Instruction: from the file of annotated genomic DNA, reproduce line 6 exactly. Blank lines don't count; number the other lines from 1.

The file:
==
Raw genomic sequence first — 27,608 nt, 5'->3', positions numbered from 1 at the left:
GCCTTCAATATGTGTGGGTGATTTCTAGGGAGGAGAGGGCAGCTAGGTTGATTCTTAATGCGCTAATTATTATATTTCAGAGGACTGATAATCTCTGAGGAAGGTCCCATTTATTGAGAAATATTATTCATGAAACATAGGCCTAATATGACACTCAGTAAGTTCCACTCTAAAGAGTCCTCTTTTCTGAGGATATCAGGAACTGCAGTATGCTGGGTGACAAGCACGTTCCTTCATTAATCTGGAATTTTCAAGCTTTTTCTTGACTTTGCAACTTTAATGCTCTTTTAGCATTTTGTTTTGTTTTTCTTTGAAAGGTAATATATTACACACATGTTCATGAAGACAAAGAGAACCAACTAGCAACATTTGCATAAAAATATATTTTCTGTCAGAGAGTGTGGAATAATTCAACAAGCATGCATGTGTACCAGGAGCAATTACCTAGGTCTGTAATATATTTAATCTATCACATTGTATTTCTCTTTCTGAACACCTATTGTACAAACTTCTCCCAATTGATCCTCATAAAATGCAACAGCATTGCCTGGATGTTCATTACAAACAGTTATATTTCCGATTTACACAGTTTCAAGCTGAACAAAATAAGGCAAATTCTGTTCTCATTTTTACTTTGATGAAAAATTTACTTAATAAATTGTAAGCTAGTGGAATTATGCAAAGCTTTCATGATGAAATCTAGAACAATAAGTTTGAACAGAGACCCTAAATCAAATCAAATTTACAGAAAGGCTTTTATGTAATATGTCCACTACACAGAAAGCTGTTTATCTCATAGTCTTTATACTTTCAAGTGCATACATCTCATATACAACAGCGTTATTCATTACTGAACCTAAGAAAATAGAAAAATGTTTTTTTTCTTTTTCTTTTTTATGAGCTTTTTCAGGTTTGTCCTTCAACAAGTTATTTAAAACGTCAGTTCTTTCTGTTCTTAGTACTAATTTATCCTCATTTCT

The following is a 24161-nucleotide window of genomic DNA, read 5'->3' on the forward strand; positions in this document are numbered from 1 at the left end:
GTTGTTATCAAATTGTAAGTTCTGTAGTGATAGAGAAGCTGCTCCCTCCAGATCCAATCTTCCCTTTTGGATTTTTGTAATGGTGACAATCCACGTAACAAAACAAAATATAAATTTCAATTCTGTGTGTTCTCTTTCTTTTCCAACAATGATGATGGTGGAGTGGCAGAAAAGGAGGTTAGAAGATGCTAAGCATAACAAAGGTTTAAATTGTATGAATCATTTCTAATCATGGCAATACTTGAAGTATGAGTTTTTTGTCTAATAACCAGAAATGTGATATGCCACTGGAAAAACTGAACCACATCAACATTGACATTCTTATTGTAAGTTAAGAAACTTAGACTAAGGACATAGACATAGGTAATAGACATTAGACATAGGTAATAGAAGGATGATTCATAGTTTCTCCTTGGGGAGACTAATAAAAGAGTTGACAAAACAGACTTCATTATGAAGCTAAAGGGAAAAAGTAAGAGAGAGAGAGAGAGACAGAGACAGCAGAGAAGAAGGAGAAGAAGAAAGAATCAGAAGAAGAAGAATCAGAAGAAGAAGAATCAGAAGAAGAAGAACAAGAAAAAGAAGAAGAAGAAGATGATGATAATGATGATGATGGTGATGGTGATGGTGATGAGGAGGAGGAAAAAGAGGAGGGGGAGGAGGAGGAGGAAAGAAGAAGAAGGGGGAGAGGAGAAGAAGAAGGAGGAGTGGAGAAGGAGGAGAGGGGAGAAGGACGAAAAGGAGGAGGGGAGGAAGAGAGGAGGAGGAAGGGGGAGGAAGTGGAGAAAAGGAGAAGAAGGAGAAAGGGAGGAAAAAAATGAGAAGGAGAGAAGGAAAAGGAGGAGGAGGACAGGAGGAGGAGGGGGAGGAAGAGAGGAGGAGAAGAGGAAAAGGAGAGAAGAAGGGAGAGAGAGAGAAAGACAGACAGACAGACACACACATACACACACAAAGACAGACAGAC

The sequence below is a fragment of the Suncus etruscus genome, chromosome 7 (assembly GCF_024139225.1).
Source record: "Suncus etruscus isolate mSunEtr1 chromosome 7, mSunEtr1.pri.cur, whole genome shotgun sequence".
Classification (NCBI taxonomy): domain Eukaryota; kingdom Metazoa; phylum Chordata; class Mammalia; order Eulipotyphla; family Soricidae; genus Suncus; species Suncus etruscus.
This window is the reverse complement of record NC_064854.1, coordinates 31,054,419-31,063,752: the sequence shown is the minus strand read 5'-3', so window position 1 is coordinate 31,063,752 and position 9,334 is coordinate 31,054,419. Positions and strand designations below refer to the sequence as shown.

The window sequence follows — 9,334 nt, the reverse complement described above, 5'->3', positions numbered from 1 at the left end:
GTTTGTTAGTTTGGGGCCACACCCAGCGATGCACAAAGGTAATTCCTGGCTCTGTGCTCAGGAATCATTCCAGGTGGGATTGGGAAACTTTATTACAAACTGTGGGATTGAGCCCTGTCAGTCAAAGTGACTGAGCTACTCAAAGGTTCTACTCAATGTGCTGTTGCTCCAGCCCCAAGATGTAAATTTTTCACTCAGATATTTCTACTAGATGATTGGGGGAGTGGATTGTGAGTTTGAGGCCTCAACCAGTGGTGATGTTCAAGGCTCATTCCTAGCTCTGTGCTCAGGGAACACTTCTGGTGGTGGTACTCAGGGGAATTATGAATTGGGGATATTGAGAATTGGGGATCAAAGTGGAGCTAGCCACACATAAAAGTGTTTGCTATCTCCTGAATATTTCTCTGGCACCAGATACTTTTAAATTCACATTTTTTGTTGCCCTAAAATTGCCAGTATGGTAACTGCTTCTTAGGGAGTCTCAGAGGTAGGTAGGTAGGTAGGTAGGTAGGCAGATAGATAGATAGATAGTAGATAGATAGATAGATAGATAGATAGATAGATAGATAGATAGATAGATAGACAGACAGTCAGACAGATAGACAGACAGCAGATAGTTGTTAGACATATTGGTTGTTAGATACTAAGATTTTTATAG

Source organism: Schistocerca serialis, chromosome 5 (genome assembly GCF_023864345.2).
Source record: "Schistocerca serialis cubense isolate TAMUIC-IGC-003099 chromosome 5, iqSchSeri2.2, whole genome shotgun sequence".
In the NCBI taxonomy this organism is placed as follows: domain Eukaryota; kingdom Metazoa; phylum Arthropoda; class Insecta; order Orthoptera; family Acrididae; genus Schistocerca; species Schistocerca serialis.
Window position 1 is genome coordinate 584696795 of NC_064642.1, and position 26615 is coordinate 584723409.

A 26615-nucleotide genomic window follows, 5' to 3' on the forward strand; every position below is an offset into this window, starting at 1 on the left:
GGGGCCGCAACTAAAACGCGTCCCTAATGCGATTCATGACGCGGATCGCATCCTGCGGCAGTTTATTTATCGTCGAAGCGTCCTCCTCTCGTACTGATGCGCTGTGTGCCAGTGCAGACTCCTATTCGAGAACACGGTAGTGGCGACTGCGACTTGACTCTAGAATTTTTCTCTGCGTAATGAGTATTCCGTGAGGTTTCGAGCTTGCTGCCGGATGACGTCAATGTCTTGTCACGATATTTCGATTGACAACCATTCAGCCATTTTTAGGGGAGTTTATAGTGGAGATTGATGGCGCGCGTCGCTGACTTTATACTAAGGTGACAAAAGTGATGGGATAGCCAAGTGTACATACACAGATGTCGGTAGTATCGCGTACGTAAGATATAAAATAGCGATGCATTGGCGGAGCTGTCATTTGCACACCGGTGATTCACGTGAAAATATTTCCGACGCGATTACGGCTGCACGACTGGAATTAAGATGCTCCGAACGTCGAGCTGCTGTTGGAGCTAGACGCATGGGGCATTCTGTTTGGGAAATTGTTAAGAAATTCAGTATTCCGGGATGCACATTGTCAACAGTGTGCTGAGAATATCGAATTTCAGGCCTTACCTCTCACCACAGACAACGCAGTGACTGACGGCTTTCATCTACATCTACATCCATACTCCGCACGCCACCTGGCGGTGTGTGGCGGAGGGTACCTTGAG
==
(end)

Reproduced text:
Source record: "Suncus etruscus isolate mSunEtr1 chromosome 7, mSunEtr1.pri.cur, whole genome shotgun sequence".